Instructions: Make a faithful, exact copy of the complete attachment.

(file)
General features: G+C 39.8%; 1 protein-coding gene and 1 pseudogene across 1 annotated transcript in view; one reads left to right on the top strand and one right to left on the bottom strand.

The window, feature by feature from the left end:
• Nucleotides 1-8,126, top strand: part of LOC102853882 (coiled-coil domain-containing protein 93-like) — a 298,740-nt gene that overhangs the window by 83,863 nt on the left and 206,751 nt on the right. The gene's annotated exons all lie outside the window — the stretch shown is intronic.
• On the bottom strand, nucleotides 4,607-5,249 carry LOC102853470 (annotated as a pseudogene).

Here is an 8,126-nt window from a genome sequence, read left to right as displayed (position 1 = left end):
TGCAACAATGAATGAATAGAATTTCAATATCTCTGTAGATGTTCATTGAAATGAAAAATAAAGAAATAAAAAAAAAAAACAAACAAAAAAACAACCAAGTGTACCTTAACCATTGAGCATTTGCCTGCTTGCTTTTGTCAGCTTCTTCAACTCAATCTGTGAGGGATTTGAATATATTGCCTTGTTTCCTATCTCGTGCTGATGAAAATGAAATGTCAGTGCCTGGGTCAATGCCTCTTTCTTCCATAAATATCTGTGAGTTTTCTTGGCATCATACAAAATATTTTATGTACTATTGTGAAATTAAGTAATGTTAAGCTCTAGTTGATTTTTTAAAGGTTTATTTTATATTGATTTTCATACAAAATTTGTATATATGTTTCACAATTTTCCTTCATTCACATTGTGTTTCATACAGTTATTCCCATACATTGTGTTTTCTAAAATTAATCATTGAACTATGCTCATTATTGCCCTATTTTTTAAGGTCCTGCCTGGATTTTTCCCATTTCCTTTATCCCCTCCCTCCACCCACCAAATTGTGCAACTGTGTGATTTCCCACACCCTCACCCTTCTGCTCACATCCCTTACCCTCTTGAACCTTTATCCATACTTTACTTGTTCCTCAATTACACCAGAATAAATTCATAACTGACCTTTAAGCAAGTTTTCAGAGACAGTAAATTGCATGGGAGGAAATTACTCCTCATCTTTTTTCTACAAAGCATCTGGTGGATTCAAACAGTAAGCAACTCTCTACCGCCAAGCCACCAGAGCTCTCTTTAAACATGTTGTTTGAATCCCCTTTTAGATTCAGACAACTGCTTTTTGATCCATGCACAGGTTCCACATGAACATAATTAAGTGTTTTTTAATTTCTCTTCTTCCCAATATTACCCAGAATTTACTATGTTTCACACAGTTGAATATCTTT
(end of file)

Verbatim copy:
General features: G+C 39.8%; 1 protein-coding gene and 1 pseudogene across 1 annotated transcript in view; one reads left to right on the top strand and one right to left on the bottom strand.

The window, feature by feature from the left end:
• Nucleotides 1-8,126, top strand: part of LOC102853882 (coiled-coil domain-containing protein 93-like) — a 298,740-nt gene that overhangs the window by 83,863 nt on the left and 206,751 nt on the right. The gene's annotated exons all lie outside the window — the stretch shown is intronic.
• On the bottom strand, nucleotides 4,607-5,249 carry LOC102853470 (annotated as a pseudogene).

Here is an 8,126-nt window from a genome sequence, read left to right as displayed (position 1 = left end):
TGCAACAATGAATGAATAGAATTTCAATATCTCTGTAGATGTTCATTGAAATGAAAAATAAAGAAATAAAAAAAAAAAACAAACAAAAAAACAACCAAGTGTACCTTAACCATTGAGCATTTGCCTGCTTGCTTTTGTCAGCTTCTTCAACTCAATCTGTGAGGGATTTGAATATATTGCCTTGTTTCCTATCTCGTGCTGATGAAAATGAAATGTCAGTGCCTGGGTCAATGCCTCTTTCTTCCATAAATATCTGTGAGTTTTCTTGGCATCATACAAAATATTTTATGTACTATTGTGAAATTAAGTAATGTTAAGCTCTAGTTGATTTTTTAAAGGTTTATTTTATATTGATTTTCATACAAAATTTGTATATATGTTTCACAATTTTCCTTCATTCACATTGTGTTTCATACAGTTATTCCCATACATTGTGTTTTCTAAAATTAATCATTGAACTATGCTCATTATTGCCCTATTTTTTAAGGTCCTGCCTGGATTTTTCCCATTTCCTTTATCCCCTCCCTCCACCCACCAAATTGTGCAACTGTGTGATTTCCCACACCCTCACCCTTCTGCTCACATCCCTTACCCTCTTGAACCTTTATCCATACTTTACTTGTTCCTCAATTACACCAGAATAAATTCATAACTGACCTTTAAGCAAGTTTTCAGAGACAGTAAATTGCATGGGAGGAAATTACTCCTCATCTTTTTTCTACAAAGCATCTGGTGGATTCAAACAGTAAGCAACTCTCTACCGCCAAGCCACCAGAGCTCTCTTTAAACATGTTGTTTGAATCCCCTTTTAGATTCAGACAACTGCTTTTTGATCCATGCACAGGTTCCACATGAACATAATTAAGTGTTTTTTAATTTCTCTTCTTCCCAATATTACCCAGAATTTACTATGTTTCACACAGTTGAATATCTTT